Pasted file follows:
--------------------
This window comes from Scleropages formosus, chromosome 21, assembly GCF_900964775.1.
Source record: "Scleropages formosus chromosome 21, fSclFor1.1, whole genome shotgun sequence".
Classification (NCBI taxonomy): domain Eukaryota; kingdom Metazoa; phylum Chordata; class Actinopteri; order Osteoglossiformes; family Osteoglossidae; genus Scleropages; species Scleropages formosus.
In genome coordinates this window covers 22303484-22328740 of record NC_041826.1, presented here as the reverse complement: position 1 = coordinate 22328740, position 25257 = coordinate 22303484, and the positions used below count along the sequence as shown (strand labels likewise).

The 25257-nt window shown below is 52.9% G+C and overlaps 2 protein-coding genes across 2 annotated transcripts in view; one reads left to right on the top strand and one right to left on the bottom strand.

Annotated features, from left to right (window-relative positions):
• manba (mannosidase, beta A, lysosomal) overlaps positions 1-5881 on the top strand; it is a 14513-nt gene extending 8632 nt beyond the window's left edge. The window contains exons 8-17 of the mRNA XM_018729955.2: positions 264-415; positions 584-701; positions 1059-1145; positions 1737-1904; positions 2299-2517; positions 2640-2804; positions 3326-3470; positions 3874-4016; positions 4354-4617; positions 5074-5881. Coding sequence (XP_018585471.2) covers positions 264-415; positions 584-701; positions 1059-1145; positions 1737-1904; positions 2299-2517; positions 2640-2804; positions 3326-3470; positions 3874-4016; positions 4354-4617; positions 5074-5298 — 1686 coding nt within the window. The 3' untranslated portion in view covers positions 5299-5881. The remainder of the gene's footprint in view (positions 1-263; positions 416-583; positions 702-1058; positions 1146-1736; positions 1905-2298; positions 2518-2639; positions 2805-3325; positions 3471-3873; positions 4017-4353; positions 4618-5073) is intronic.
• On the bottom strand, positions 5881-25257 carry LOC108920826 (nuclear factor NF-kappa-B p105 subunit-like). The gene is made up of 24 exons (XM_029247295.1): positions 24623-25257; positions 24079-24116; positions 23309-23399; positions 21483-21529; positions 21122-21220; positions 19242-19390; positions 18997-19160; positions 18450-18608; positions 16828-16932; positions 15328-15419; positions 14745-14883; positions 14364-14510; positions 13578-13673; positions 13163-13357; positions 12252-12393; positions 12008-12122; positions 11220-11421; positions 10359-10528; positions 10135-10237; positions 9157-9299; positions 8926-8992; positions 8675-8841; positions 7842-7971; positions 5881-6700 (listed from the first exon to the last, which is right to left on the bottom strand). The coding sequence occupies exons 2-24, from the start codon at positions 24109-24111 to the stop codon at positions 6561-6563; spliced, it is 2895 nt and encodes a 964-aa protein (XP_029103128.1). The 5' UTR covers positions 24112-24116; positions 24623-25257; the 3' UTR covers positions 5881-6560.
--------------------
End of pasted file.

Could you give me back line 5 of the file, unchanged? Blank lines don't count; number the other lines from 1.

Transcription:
The 25257-nt window shown below is 52.9% G+C and overlaps 2 protein-coding genes across 2 annotated transcripts in view; one reads left to right on the top strand and one right to left on the bottom strand.